Government policy on Accounting Conversion of GAAP to FRS The government of USA, through the IFRS revised the reporting standards in the USA from the GAAP to FRS. This replaces the all accounting reporting standards of the GAAP with the provisions of the three classes of IFRS. This will have a significant impact on financial reporting in USA. There are both negative and positive effects of the new policy. One of the positive effects that will be realised from the new policy is the treatment of off balance sheet derivatives.
According to the new FRS, derivatives will be recognised on balance sheet at fair value with changes in profit and loss (IFRS, 2014). Even though this change will cause an increase in the volatility of profit and loss, it is likely to reduce risky investments in derivatives and increase accountability among managers and accountants. Treating some derivatives as off-balance sheet derivatives has in the past caused some managers and accountants not to display some derivative trading activities, especially if they are faced with high speculative risks. Highly risky investments cause a business to collapse.
One example of a failed company due to risky investments is Barings Bank which collapsed due to highly risky derivative trading. The company’s manager of the Singapore branch engaged in highly risky derivative trading and kept them off balance sheet, and manipulating the accounts to show positive profits (Reserve Bank of Australia, 1995). However, the reality was that the company was making losses. The company was then declared bankrupt and collapsed. In this case, the manager was not accountable because the GAAP provided loopholes for managers to do so. The new approach allows derivatives to be reported on the balance sheet as fair value, and the changes are included in the profit and loss.
If the derivatives are included in the profit and loss, then losses from highly risky investments on derivatives will be identified. Recognizing derivatives on the balance sheet and trading profit and loss accounts allow for transparency in financial reporting of derivatives (PWC, 2013). As a result, risky investments will be avoided. This is because losses that results from derivative trading can be seen by auditors if such financial instruments are reported in the balance sheet and the trading profit and loss accounts of the company.
Valuation requirements will also be enhanced if the derivatives are reported in the balance sheet. As a result, accountants will be forced to become more accountable in relation to the reporting of derivatives. Furthermore, recognition of Derivatives in the balance sheet and their inclusion in profit and loss leads to increased disclosure requirements for accountants (PWC, 2013). This also leads to higher accountability among accountants and finance officers in organisations. Disclosure is a key element in the life of an accountant.
It is highly required to enable the company to become accountable to its stakeholders. A company, through its accounting department, should disclose its accounting elements in order through their financial reports in order to enhance accountability. This is a central role of the accounting department. Therefore, recognition of derivatives enhances its disclosure to the major stakeholders of the organisation through financial reports prepared by the organisation’s accountants. This is a key element of accountability in any organisation. One negative effect of the conversion of GAAP to IFRS is that it leads to complex accounting requirements (PWC, 2013).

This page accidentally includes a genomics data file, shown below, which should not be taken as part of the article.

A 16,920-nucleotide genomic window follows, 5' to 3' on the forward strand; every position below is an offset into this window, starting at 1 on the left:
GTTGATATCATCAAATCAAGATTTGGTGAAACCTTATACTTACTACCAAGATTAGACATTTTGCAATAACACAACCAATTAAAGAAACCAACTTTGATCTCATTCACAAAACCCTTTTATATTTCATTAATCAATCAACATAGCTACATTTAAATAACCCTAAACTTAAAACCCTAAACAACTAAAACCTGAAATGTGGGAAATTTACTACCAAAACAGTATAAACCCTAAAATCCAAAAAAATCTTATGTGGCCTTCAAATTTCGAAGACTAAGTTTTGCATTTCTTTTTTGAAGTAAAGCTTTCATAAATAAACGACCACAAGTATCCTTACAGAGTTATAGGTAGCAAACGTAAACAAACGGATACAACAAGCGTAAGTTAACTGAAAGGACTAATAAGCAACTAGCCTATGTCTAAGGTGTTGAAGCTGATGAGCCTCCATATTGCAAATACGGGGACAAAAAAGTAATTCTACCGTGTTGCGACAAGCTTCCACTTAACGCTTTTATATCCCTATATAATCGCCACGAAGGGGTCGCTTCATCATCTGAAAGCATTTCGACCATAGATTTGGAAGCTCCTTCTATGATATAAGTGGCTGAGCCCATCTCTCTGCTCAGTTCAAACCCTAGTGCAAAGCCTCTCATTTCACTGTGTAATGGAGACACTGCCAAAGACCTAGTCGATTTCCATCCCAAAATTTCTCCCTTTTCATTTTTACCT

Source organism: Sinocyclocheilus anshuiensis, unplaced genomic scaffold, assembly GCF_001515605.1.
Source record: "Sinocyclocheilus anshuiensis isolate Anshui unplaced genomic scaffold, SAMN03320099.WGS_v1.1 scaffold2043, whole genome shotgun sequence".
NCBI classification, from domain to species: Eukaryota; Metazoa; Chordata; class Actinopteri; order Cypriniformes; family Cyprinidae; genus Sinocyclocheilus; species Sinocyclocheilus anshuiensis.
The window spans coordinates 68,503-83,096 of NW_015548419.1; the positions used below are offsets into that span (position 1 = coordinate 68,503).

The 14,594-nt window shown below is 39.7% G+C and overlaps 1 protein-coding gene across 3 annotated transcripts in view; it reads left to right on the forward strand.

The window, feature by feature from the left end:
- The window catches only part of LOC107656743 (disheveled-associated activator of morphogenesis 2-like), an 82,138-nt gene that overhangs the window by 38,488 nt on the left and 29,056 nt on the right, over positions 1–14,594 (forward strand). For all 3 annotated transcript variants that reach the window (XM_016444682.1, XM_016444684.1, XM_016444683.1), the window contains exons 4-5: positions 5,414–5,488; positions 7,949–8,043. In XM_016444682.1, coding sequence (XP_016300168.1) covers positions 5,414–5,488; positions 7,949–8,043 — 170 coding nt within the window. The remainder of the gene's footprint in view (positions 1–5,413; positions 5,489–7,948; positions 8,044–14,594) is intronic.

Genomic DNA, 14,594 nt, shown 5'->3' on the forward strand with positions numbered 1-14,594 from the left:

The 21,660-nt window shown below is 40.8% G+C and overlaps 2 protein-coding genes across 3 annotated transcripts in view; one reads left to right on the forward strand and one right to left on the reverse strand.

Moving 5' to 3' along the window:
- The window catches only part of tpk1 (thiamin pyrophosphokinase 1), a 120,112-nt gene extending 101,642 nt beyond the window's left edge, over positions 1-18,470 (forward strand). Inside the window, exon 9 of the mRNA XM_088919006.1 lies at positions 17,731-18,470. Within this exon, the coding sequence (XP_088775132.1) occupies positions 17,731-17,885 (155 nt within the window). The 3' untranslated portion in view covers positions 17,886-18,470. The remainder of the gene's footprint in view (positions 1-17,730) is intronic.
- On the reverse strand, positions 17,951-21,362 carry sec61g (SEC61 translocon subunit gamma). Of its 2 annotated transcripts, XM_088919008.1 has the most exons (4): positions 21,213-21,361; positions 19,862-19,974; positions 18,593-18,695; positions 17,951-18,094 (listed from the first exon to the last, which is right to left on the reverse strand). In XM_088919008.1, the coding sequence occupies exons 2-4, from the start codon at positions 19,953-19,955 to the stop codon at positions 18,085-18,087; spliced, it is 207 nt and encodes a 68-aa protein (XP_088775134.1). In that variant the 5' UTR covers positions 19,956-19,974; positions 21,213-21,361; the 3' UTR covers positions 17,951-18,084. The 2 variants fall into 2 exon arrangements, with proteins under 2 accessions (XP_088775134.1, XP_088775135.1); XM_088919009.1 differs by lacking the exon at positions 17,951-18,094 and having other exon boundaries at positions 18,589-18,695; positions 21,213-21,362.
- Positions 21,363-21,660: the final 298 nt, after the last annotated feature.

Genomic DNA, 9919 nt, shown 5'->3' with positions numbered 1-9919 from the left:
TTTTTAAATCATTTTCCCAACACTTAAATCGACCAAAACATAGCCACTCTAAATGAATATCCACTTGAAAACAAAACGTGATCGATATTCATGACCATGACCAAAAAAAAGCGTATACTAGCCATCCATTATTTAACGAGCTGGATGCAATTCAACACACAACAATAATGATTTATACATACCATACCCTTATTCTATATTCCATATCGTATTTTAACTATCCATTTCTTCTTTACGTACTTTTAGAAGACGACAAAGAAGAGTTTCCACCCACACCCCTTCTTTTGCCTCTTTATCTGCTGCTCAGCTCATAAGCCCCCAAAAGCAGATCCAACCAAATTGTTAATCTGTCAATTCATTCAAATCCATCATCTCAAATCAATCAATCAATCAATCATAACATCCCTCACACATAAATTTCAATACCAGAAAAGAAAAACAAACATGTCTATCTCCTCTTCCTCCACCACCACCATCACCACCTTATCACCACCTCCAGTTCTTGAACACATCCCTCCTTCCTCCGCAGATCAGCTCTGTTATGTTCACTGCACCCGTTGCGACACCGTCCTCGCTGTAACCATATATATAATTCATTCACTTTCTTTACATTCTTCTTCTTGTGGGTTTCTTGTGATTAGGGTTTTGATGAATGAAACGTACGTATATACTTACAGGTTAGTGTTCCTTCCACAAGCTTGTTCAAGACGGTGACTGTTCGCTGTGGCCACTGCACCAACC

Accountants who are used to the old GAAP standards will find it difficult to switch from the old to the new system of accounting. The accountants are not the only ones who will find it difficult to switch, but also the organisation. The new IFRS accounting system requires updates that may be too complicated for the members of the accountancy department to comprehend (PWC, 2013). Furthermore, new technical software or any other accounting infrastructure may need to be installed.
Accountants who have never used such new facilities will face a great deal of difficulties in adapting, and may make errors sin their accounting activities through the process. Moreover, new complex accounting requirements may require new technical skills that the current accountants may not posses. In this case, the company may dismiss the current accountants and hire new ones with the required skills, or train the existing ones. Training of accountants affects the accounting practice because it will increase the costs of running the accounting department.
In either case, the accountancy practice will become costly and complicated for to the organisation. Changes in the accounting department are inevitable under the conversion of GAAP to IFRS. Such changes affect the accounting practice greatly through such issues as skills, accountability, disclosure, facilities and job security for accountants. References list IFRS (2014). International Financial Reporting Standards: Questions and Answers. Accessed March 30, 2014 from http: //www. ifrs. com/updates/aicpa/ifrs_faq. html#q5 PWC (2013). IFRS and US GAAP: similarities and differences. Accessed March 30, 2014 from http: //www. pwc. com/us/en/issues/ifrs-reporting/publications/ifrs-and-us-gaap- similarities-and-differences. jhtml. Reserve Bank of Australia 1995. Implications of the Barings Collapse for Bank Supervisors.
Reserve Bank of Australia Bulletin.